Archive for July, 2018


Inductor Pickups 2 – An outdoor pickup

In the first post in this series, I tested some pickups using various inductors, which picked up electrical noises from my laptop.

One of my long-term projects is field recording, which I began by using a Marantz PMD-660 solid-state recorder.  This track is based on the first series of recordings I made, at a nearby lock – although much of the track uses these recordings altered by Karlheinz Essl’s application fLOW, which I have discussed before:

I improved later recordings with some good quality microphones which I bought from a guy connected with the Wildlife Recording Society who makes them himself.

I decided after a while to expand the range of field recordings I could make, by creating stereo hydrophone and contact mics.  I’ve described these in use here, and written about constructing them earlier in the blog.

Finally, I decided to add a fourth type of recording, using inductors of the type I had experimented with earlier.

I used the same transistor-based preamp I had experimented with – the one I originally made for the electret elements.

As with the hydrophone and contact mics, I put the preamp in a small plastic case with appropriate in and out connectors, and a 3.5mm socket and velcro patch for the external 9v battery.

I wanted the inductor pickups to be a little more robust for outdoor use, so I used two of the ‘telephone pickup’ coils I described in the first post, without removing them from their plastic cases.

I attached them to a shielded stereo phono lead and for a holder, I chose a folder plastic ruler.  The idea of this was that the two coils could be moved closer together or further apart to maximise the stereo effect of any electrical sounds they picked up.

With the help of some epoxy adhesive and superglue I attached the telephone coils to the plastic ruler.  As they were still inside their plastic containers, they would be sufficiently robust and weatherproof for outdoor use.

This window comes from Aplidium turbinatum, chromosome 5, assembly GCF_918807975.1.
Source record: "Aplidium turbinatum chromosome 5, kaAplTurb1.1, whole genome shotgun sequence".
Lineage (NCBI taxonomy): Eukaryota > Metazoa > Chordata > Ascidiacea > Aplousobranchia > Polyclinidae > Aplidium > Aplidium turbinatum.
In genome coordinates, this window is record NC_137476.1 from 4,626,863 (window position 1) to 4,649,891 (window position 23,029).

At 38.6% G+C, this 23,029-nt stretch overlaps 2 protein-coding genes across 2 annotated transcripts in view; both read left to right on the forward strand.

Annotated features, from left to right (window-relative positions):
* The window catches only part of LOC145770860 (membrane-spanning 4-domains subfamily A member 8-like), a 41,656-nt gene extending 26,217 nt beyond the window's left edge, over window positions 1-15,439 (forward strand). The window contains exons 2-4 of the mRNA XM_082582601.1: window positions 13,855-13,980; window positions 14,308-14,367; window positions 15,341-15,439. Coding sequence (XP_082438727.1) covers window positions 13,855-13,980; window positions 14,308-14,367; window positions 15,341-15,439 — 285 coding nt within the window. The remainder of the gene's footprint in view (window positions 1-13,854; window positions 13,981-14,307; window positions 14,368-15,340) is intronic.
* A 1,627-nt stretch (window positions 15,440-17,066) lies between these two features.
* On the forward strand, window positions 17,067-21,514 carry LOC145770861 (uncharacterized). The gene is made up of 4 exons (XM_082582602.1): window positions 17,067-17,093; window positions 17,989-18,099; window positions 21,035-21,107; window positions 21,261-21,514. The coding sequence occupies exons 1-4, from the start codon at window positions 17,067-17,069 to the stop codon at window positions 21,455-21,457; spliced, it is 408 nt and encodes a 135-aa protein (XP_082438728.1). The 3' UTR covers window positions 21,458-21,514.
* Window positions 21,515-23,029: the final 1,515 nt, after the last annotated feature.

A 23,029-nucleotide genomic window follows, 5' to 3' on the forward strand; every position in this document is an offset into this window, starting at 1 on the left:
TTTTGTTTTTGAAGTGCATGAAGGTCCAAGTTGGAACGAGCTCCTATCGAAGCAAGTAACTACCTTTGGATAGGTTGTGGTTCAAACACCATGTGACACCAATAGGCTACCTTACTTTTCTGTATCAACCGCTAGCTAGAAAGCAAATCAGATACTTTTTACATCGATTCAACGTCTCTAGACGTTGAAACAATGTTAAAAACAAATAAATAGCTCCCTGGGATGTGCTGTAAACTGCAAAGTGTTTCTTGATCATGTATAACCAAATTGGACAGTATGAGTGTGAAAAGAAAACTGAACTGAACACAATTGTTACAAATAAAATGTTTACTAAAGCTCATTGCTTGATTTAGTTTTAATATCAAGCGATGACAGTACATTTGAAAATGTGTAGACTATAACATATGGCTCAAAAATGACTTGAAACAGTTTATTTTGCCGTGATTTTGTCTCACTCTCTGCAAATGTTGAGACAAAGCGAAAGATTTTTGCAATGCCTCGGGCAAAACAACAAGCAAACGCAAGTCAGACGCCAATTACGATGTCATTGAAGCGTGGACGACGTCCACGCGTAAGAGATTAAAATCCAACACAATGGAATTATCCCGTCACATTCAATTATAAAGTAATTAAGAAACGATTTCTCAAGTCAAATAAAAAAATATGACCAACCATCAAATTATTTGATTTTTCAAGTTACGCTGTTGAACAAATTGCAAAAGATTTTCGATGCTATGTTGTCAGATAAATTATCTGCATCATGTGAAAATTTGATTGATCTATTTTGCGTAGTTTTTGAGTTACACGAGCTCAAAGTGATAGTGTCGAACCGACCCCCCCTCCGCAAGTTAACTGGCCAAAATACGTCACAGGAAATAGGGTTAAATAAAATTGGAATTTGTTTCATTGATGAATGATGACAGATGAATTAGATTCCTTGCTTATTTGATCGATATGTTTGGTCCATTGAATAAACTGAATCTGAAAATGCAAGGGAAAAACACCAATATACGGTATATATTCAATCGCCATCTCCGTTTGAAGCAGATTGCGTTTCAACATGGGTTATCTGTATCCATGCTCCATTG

I went out recording by the river the other day and came across a lamp post and a large electrical box, connected with some flood gates.  The inductor recorder picked up these sounds:

This device may have a limited application in comparison to standard microphones or the other recording devices I’ve made recently – the hydrophone and contact mics referred to above – but it has a place in my collection and I’m sure in time I’ll find plenty of interesting sources of electrical noise to record on my travels.



Piezos 8 – Hydrophones and contact mics used outdoors

Finally this summer I was able to try out my hydrophones and contact mics outdoors, in making some field recordings in and beside a nearby river.

I began with the hydrophones, which I described in the last post in this series.  My experience with the 50mm piezo discs was that there was too much pickup from the cables and the wooden float structure in the bath, so I took the mics made from the 35mm discs.

These worked fine in absolutely still water, but whenever there was the slightest wind or wave – which was virtually all the time – there was too much noise from the wind or water hitting the cables and the wooden float, so the wooden structure had to be discarded.